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Über dieses Buch

This book introduces a new scheduler to fairly and efficiently distribute system resources to many users of varying usage patterns compete for them in large shared computing environments. The Rawlsian Fair scheduler developed for this effort is shown to boost performance while reducing delay in high performance computing workloads of certain types including the following four types examined in this book:

i. Class A – similar but complementary workloads

ii. Class B – similar but steady vs intermittent workloads

iii. Class C – Large vs small workloads

iv. Class D – Large vs noise-like workloads

This new scheduler achieves short-term fairness for small timescale demanding rapid response to varying workloads and usage profiles. Rawlsian Fair scheduler is shown to consistently benefit workload Classes C and D while it only benefits Classes A and B workloads where they become disproportionate as the number of users increases.

A simulation framework, dSim, simulates the new Rawlsian Fair scheduling mechanism. The dSim helps achieve instantaneous fairness in High Performance Computing environments, effective utilization of computing resources, and user satisfaction through the Rawlsian Fair scheduler.

Inhaltsverzeichnis

Frontmatter

Chapter 1. Introduction

Abstract
While some industries use High Performance Computing (HPC) to increase profits, other industries require HPC to do business at all. In the oil and gas industries, HPC is used to conduct seismic simulations. In the pharmaceutical industry, HPC is used to discover new drugs.
Art Sedighi, Milton Smith

Chapter 2. Financial Market Risk

Abstract
In the first 5 min (9:30–9:35 AM EST) after the market opened on Friday, June 24, 2016, the trading volume of the Dow Jones Industrial Average reached 5.71 million shares; by the closing minute (4:00 PM), the volume was over 63 million shares (Table 2.1). Over the course of the day, a total of 5.2 million trades were processed by the New York Stock Exchange (NYSE), and over five million of these were small trades of 1–2000 shares.
Art Sedighi, Milton Smith

Chapter 3. Scheduling in High Performance Computing

Abstract
This chapter provides background information relevant to our objectives:
Art Sedighi, Milton Smith

Chapter 4. Fairshare Scheduling

Abstract
Many scheduling systems use fair-share or proportional-fair-share algorithms (Kay and Lauder 1988). Fair-share schedulers were initially designed to manage the time allocations of processors in uniprocessor systems with workloads consisting of long-running, computer-bound processes (Kleban and Clearwater 2003). Each user was assigned a time slot on a machine (i.e. a mainframe), and in this time slot, the user’s job was the highest priority. If there were any other jobs, they were stopped and restarted at a later time.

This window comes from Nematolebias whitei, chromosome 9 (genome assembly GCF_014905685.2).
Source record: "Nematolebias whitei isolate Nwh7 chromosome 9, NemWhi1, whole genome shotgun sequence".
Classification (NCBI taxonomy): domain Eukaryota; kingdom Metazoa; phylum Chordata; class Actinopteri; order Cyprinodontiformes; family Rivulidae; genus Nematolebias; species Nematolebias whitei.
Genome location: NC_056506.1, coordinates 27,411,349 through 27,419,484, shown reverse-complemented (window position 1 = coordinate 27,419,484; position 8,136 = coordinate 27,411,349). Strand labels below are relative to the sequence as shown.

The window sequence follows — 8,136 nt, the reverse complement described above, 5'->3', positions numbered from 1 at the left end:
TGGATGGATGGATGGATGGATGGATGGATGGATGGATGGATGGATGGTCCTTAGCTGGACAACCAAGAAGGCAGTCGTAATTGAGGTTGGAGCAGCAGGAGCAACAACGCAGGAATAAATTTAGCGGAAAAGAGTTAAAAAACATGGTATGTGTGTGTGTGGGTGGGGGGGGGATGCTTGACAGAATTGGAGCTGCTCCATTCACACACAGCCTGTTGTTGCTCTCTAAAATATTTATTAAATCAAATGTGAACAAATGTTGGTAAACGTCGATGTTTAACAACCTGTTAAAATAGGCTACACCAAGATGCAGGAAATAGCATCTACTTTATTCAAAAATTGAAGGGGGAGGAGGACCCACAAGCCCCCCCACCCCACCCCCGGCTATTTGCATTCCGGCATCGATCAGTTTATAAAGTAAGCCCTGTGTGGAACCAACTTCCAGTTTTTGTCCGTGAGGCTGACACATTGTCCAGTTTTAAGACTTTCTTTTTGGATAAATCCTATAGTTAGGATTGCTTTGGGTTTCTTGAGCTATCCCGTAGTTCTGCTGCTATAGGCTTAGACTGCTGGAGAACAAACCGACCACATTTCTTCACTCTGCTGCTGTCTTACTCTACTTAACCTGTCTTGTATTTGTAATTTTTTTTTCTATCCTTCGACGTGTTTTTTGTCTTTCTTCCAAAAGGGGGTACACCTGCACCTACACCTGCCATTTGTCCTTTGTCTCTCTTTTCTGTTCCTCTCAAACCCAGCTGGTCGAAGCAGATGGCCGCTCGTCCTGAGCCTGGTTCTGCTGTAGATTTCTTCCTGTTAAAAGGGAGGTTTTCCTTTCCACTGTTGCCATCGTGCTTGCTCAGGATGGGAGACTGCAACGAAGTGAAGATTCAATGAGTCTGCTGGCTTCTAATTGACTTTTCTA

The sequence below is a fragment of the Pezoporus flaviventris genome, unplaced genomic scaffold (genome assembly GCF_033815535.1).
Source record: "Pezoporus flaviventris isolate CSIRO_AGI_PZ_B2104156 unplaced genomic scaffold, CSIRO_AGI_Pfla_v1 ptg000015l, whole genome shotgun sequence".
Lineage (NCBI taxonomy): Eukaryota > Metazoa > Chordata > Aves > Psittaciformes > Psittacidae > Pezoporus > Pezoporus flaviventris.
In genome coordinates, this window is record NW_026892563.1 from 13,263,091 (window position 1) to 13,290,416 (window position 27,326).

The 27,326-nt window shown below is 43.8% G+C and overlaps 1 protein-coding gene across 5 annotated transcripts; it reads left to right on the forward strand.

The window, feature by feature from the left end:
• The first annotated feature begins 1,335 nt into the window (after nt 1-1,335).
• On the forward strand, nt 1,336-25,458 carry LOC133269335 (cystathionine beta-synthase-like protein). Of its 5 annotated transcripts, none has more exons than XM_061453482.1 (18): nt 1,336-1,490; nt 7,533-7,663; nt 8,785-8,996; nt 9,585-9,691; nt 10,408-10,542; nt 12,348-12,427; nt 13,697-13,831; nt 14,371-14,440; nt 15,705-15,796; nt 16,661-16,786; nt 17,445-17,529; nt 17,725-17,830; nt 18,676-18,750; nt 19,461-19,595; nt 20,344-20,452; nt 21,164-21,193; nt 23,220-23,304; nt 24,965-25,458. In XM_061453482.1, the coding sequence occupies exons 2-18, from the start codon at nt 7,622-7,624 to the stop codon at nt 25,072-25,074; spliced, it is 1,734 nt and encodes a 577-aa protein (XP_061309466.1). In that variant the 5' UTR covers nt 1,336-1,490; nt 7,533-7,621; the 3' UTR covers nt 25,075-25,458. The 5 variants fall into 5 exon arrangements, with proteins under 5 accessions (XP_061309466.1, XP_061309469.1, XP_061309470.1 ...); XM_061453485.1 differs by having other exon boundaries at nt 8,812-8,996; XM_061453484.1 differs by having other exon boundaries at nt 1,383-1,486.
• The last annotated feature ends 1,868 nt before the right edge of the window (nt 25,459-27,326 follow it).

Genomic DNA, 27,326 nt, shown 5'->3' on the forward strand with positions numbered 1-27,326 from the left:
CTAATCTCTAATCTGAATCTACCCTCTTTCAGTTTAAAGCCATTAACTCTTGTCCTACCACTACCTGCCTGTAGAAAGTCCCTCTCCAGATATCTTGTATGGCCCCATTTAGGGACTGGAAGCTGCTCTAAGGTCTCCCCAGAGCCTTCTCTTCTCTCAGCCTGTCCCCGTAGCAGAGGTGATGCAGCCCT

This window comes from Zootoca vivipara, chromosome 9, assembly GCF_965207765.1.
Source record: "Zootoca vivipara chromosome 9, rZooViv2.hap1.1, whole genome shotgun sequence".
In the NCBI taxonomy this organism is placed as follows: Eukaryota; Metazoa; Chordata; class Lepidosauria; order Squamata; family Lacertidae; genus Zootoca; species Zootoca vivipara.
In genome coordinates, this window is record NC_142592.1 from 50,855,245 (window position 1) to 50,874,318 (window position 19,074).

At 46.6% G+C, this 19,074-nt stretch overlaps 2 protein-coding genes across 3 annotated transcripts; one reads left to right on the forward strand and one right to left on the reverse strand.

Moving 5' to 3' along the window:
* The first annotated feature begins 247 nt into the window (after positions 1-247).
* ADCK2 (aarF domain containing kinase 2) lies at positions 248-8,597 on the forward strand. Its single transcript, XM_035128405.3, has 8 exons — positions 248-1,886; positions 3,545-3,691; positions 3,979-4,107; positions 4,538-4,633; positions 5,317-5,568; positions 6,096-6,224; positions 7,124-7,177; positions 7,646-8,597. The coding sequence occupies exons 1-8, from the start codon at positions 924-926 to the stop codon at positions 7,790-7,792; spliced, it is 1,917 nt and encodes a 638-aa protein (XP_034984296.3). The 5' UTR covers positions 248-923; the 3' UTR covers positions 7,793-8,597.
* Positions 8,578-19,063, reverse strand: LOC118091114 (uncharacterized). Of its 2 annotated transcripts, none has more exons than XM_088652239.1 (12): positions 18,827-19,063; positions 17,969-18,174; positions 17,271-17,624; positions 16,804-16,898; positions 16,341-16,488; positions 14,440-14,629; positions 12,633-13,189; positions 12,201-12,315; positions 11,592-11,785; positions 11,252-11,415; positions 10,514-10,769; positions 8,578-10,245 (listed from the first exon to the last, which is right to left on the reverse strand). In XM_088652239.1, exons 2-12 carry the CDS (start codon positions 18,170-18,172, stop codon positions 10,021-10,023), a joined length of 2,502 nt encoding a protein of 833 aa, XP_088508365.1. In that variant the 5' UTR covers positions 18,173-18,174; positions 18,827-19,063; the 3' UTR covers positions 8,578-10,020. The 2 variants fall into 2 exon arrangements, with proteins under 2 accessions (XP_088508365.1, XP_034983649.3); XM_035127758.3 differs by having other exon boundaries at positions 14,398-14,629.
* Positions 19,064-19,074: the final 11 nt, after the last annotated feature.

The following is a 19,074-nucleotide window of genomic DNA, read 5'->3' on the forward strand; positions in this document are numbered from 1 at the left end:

Art Sedighi, Milton Smith

Chapter 5. Multi-Criteria Scheduling: A Mathematical Model

Abstract
This section details a mathematical model that further explains the multi-criteria scheduling mechanism outlined in the main thesis. The traditional scheduling systems covered in Chap. 3 typically use two primary variables: load and priority. To avoid the limitations faced by such schedulers, the scheduler presented in our work uses as a third independent variable—seniority—to determine the order in which tasks are scheduled for execution. Unlike load and priority, seniority is system-calculated and changes over time. This aspect of this tertiary variable is also not modeled in scheduling systems.
Art Sedighi, Milton Smith

Chapter 6. Simulation and Methodology

Abstract
As outlined in 1.3, our work assesses the performance characteristics of a multi-criteria scheduler that uses seniority as well as priority and load is to make decisions. It does so by using various simulation models to test the scheduling algorithm. Later in this book, the simulator used to conduct these simulations (dSim) is introduced.
Art Sedighi, Milton Smith

Chapter 7. DSIM

Abstract
dSim improves upon Alea 3.0 (Klusacek 11/17/2014; Klusáček and Rudová 2010) and GridSim (Albin et al. 2007; Buyya and Murshed 2002). GridSim is a discrete, event-based toolkit that uses the Java language (McGill 2008) (p.56–75). It allows components to be modelled and simulated in parallel environments, and it can be used to evaluate scheduling algorithms. It can also create different classes of heterogeneous resources and enables such resources to be managed using a user-defined scheduling algorithm. Even though GridSim allows environments to be managed via a graphical user interface, GridSim’s framework was of greatest interest because it allowed us to customize our interactions with the environment. Alea expands upon the GridSim framework, enabling the evaluation of various scheduling techniques. dSim extends the framework created by Alea 3.0, enabling scenarios to be automated and simulated by varying the number of users, the types of job profiles, and the number of resources. Most importantly, it includes a simulator clock. dSim uses a (bucket) Placement Counter (PC) to keep all of the tasks synchronized in buckets. Each tick of the PC is a new bucket, in which events like task submissions, gatherings of results, and scheduling events are synchronized. The duration of a single PC tick was set at 1000 ms (1 s.).